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Cardiac Complications associated with the Metabolic Syndrome


Lene Nygaard Axelsen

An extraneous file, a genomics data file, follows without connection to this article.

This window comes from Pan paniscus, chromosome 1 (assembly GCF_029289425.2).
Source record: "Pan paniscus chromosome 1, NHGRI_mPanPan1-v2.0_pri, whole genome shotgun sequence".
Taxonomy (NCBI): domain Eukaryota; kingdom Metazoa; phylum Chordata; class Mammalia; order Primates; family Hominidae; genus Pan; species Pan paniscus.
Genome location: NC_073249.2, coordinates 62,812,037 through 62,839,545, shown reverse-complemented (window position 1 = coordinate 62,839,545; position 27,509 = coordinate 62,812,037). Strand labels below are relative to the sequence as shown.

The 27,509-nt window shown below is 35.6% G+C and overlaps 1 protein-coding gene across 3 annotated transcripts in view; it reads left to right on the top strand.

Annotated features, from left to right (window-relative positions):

Heart disease is prevalent in patients with the metabolic syndrome and several lines ofevidence indicate that alterations in cardiac metabolism play a critical role in thedevelopment of cardiac dysfunction in these patients. Therefore, modulation ofcardiac metabolism is increasingly recognized as a potential approach for treatment ofheart diseases in patients with the metabolic syndrome.Initially, high fructose and fat fed rats (FFFRs) and high cholesterol and fructose(HCF) fed rats, were evaluated for their usefulness as diet-induced animal models ofthe metabolic syndrome and associated cardiac complications. FFFRs graduallydeveloped several metabolic changes, which resulted in a phenotype of metabolicsyndrome similar to that found in humans. The aerobic cardiac function remainedunchanged in FFFRs during 48 weeks of feeding, but they were much more sensitiveto cardiac ischemia-reperfusion injury. HCF feeding of rats led to an elevated serumcholesterol level and a decreased HDL level, but no change in body weight or glucosetolerance could be detected. Furthermore, we did not identify any changes in cardiacfunction following 15 weeks on a HCF diet, which is in contrast to findings reportedby another group. Our data demonstrate that FFFRs is a useful animal model forfuture studies of the metabolic syndrome and its cardiac complications. Theincongruence between our HCF rat study and the other study mentioned aboveemphasize that studies on diet-induced animal models of the metabolic syndromemust be intercepted with care since genetic and/or environmental factors mayinterfere with the outcome of the study.Despite a significantly decreased glycolysis and glucose oxidation in isolated heartsfrom insulin-resistant JCR:LA rats, we found no significant effect of the GLP-1receptor agonist ZP131 on cardiac glucose metabolism during unstressed conditions.The glucagon-GLP-1 dual-agonist ZP2495 had similar inotropic effects as glucagon,but in contrast to glucagon, ZP2495 did not compromise the energetic state of insulinresistanthearts. Potentially this effect of ZP2495 could lead to beneficial effects onsurvival rates compared to other inotropic compounds currently used to treat acutedecompensated heart failure or cardiogenic shock. However, the mechanismswhereby ZP2495 improve the energetic state of the hearts remain to be determined.